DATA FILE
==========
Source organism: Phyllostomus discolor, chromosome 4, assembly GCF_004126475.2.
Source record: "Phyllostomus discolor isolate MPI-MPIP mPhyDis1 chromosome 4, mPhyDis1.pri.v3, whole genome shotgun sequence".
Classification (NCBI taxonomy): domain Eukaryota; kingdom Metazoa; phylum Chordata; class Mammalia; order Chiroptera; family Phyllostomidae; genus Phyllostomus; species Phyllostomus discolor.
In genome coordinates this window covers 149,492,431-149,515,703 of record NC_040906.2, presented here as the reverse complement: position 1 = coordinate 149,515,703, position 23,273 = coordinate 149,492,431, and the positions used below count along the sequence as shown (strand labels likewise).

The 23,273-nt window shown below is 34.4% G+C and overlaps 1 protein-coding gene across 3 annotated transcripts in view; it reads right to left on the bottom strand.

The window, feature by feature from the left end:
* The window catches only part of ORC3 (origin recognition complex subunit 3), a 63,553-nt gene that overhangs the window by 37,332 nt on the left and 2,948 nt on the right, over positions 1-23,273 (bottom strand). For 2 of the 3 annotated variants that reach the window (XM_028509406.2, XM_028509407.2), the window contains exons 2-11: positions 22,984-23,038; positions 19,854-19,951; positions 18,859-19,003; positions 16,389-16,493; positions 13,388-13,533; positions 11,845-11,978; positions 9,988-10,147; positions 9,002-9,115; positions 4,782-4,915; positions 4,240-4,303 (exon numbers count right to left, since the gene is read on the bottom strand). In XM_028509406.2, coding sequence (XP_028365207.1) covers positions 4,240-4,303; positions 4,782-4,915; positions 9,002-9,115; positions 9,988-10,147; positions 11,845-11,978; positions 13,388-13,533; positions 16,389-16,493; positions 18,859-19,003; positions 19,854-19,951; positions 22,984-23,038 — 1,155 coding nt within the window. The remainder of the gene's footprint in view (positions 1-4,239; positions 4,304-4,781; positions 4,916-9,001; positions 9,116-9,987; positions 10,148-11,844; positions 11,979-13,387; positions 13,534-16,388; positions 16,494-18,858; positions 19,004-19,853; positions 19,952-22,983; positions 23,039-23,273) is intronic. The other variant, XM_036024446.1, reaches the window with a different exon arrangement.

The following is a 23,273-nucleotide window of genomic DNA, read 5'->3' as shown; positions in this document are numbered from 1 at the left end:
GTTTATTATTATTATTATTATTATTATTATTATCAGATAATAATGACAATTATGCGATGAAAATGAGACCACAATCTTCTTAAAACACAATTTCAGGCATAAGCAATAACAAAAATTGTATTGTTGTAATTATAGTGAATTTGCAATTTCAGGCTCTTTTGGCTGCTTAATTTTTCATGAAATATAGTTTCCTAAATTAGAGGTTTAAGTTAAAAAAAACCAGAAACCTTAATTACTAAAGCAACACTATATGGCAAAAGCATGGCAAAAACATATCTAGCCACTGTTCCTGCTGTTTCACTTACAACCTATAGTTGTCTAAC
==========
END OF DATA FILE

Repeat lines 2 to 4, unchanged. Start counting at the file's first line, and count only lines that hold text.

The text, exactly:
Source record: "Phyllostomus discolor isolate MPI-MPIP mPhyDis1 chromosome 4, mPhyDis1.pri.v3, whole genome shotgun sequence".
Classification (NCBI taxonomy): domain Eukaryota; kingdom Metazoa; phylum Chordata; class Mammalia; order Chiroptera; family Phyllostomidae; genus Phyllostomus; species Phyllostomus discolor.
In genome coordinates this window covers 149,492,431-149,515,703 of record NC_040906.2, presented here as the reverse complement: position 1 = coordinate 149,515,703, position 23,273 = coordinate 149,492,431, and the positions used below count along the sequence as shown (strand labels likewise).